China, development, and the United States’ massive economy,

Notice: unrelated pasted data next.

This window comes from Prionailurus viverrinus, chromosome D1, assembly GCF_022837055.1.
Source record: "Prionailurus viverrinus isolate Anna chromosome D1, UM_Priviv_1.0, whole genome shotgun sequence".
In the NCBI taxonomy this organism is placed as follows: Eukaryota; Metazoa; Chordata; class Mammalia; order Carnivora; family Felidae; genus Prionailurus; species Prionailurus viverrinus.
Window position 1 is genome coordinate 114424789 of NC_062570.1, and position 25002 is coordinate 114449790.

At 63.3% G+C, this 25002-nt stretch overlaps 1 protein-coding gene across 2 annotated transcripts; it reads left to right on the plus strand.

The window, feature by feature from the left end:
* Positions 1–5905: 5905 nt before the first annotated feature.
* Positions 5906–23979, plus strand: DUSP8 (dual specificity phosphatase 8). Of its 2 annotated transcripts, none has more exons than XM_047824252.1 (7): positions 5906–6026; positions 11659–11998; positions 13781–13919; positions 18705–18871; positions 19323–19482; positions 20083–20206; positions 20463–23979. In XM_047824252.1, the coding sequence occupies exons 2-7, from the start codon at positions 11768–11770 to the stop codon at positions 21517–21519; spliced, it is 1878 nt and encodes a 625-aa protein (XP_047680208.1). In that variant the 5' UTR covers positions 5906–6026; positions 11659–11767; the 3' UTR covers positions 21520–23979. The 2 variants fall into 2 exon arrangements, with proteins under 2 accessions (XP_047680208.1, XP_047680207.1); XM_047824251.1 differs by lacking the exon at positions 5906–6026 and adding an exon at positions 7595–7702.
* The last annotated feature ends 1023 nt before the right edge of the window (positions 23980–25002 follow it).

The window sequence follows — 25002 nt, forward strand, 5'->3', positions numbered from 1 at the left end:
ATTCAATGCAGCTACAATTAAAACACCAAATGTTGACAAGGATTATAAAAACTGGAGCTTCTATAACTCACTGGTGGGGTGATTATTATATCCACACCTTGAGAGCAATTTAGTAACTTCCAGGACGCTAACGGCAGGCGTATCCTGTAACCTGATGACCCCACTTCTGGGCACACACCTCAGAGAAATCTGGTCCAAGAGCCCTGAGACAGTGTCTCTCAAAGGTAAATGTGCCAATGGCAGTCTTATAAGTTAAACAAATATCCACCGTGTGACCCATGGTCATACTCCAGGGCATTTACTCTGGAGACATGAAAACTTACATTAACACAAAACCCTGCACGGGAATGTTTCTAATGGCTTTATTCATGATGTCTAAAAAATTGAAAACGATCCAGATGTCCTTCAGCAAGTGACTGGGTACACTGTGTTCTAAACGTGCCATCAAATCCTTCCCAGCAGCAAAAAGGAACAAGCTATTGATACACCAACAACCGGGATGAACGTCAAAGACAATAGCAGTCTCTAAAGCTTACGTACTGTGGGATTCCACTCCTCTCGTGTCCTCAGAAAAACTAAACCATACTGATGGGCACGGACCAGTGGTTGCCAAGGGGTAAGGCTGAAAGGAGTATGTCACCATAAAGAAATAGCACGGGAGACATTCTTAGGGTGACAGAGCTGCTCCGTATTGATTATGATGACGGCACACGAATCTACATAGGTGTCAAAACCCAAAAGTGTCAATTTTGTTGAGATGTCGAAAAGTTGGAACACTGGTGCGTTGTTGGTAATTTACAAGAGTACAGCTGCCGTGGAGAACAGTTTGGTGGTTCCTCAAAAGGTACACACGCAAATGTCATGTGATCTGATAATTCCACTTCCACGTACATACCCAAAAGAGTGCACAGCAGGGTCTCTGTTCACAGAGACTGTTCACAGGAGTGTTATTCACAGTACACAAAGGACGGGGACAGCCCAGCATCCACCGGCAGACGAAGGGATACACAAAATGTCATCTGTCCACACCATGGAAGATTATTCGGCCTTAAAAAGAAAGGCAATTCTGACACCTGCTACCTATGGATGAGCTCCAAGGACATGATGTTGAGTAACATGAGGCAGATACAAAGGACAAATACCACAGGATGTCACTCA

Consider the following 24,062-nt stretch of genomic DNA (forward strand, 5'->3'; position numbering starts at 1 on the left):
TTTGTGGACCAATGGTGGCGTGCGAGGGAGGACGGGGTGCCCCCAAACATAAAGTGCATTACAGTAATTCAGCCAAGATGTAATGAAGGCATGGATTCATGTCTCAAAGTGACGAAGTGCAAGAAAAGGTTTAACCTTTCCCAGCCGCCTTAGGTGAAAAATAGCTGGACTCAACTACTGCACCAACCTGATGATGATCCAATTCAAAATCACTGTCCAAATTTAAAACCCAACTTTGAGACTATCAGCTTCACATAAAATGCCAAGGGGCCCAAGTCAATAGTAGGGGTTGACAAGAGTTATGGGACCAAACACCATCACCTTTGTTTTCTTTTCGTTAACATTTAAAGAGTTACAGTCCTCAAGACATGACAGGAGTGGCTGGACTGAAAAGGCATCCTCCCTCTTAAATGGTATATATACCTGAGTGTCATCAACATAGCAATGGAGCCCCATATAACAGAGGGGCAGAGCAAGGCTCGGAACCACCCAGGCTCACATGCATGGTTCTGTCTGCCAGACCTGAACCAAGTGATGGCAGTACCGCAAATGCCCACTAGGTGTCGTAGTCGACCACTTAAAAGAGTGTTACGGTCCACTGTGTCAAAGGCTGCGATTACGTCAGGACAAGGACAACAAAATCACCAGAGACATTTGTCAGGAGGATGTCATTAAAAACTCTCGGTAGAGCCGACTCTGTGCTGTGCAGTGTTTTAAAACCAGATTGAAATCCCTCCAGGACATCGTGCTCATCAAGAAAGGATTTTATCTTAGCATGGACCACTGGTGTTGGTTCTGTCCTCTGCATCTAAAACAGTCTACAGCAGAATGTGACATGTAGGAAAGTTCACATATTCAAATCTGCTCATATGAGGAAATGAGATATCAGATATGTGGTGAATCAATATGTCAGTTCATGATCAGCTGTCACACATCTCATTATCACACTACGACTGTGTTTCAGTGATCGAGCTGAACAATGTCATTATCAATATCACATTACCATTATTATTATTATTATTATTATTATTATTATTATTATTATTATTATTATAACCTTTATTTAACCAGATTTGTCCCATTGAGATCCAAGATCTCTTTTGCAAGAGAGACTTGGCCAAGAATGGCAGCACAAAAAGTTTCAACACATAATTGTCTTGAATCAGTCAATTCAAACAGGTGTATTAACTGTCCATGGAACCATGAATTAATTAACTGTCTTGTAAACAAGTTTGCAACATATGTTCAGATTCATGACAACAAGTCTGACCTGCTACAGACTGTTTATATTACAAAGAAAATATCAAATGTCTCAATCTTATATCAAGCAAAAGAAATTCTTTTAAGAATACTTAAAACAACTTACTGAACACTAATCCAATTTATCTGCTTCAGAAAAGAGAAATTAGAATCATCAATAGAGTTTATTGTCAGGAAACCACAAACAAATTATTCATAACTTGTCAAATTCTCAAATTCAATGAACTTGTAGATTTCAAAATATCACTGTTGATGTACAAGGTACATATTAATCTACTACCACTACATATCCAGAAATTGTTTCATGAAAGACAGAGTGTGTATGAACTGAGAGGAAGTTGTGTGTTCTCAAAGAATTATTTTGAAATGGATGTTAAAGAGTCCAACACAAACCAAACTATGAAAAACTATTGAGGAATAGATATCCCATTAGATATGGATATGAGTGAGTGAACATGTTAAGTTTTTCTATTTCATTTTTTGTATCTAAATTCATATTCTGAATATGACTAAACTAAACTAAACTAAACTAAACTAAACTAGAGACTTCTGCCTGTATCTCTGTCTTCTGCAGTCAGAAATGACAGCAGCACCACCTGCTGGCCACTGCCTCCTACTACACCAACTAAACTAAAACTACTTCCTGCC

China, India, and the United States are the countries in the world with the three largest populations (respectively). With a combined population of over 3 billion individuals—comprising nearly half of the world’s total population—whatever these countries choose to do will have a major impact on the entire world.  Naturally, these three nations each have tremendous impacts on the environment. Between India’s high population density, China’s rapidly industrial development, and the United States’ massive economy, the activities of each of these countries have taken their toll on the planet. These countries produce large amounts of emissions (specifically, carbon and methane) and also produce various other forms of negative externalities. With the very real threat of climate change—which will certainly have an impact on each of these three nations—the need for genuine cooperation is very real.  Unfortunately, it can be very difficult for each of these countries to combat climate change on their own. Even if the United States (the most developed of these three nations) were to increase environmental regulations within its own borders, much of its environmentally damaging practices—such as manufacturing or energy production—can be functionally exported to China, India, and elsewhere around the world. Certain (but not all) regulations can actually have a negative effects on the environment because though they may discourage pollution or emissions within the United States itself, they encourage these activities to be outsourced to places where regulations are even lower.  This is why environmental cooperation is so important. The United States must simultaneously act to minimize the environmental damage it creates domestically but also assure that any decrease at home does not come at the expense of an increase abroad. What is necessary for real environmental progress is a set of policies that ensure human activity causing climate change is not just the burden of a single country, but for every country across the globe.  The creation of the Paris Climate Agreement has certainly been a good start, but it is incomplete and largely symbolic (those largely unenforceable). In order to minimize the effect humans have on the environment, what will be necessary are agreements between specific nations that will actually have a method for enforcement. Though this is obviously much easier said than done, what is undeniably clear is that the United States, China, and India will all play a very important role.